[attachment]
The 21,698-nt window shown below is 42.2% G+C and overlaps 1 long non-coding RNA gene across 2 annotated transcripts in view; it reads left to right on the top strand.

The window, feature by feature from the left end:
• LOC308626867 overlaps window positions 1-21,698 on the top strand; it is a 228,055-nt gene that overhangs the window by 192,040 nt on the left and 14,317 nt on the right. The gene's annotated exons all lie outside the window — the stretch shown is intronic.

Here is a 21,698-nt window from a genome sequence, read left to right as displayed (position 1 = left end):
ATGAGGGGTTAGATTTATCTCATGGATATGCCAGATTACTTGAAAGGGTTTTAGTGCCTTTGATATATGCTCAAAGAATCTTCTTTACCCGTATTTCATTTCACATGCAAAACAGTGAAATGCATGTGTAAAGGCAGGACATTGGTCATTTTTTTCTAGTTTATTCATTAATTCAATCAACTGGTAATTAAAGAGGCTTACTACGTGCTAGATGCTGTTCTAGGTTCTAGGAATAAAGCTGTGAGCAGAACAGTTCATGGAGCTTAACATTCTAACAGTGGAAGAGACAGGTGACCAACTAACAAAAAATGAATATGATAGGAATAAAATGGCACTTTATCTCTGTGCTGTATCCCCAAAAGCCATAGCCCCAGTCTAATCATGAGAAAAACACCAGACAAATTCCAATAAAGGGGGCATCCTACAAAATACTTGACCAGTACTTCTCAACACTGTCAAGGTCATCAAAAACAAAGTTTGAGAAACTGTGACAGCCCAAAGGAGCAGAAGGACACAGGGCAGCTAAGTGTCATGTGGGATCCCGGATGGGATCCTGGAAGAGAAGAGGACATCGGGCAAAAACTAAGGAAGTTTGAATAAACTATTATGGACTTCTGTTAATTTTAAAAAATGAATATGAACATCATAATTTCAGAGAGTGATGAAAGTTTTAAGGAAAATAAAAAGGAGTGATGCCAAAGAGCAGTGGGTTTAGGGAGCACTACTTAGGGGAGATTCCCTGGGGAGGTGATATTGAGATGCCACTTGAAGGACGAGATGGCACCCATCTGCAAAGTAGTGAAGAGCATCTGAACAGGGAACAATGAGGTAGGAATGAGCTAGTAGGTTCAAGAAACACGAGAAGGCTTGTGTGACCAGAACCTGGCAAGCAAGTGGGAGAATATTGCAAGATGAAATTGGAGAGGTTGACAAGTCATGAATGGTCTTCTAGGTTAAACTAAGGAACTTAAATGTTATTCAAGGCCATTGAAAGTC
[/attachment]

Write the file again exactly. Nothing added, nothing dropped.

The 21,698-nt window shown below is 42.2% G+C and overlaps 1 long non-coding RNA gene across 2 annotated transcripts in view; it reads left to right on the top strand.

The window, feature by feature from the left end:
• LOC308626867 overlaps window positions 1-21,698 on the top strand; it is a 228,055-nt gene that overhangs the window by 192,040 nt on the left and 14,317 nt on the right. The gene's annotated exons all lie outside the window — the stretch shown is intronic.

Here is a 21,698-nt window from a genome sequence, read left to right as displayed (position 1 = left end):
ATGAGGGGTTAGATTTATCTCATGGATATGCCAGATTACTTGAAAGGGTTTTAGTGCCTTTGATATATGCTCAAAGAATCTTCTTTACCCGTATTTCATTTCACATGCAAAACAGTGAAATGCATGTGTAAAGGCAGGACATTGGTCATTTTTTTCTAGTTTATTCATTAATTCAATCAACTGGTAATTAAAGAGGCTTACTACGTGCTAGATGCTGTTCTAGGTTCTAGGAATAAAGCTGTGAGCAGAACAGTTCATGGAGCTTAACATTCTAACAGTGGAAGAGACAGGTGACCAACTAACAAAAAATGAATATGATAGGAATAAAATGGCACTTTATCTCTGTGCTGTATCCCCAAAAGCCATAGCCCCAGTCTAATCATGAGAAAAACACCAGACAAATTCCAATAAAGGGGGCATCCTACAAAATACTTGACCAGTACTTCTCAACACTGTCAAGGTCATCAAAAACAAAGTTTGAGAAACTGTGACAGCCCAAAGGAGCAGAAGGACACAGGGCAGCTAAGTGTCATGTGGGATCCCGGATGGGATCCTGGAAGAGAAGAGGACATCGGGCAAAAACTAAGGAAGTTTGAATAAACTATTATGGACTTCTGTTAATTTTAAAAAATGAATATGAACATCATAATTTCAGAGAGTGATGAAAGTTTTAAGGAAAATAAAAAGGAGTGATGCCAAAGAGCAGTGGGTTTAGGGAGCACTACTTAGGGGAGATTCCCTGGGGAGGTGATATTGAGATGCCACTTGAAGGACGAGATGGCACCCATCTGCAAAGTAGTGAAGAGCATCTGAACAGGGAACAATGAGGTAGGAATGAGCTAGTAGGTTCAAGAAACACGAGAAGGCTTGTGTGACCAGAACCTGGCAAGCAAGTGGGAGAATATTGCAAGATGAAATTGGAGAGGTTGACAAGTCATGAATGGTCTTCTAGGTTAAACTAAGGAACTTAAATGTTATTCAAGGCCATTGAAAGTC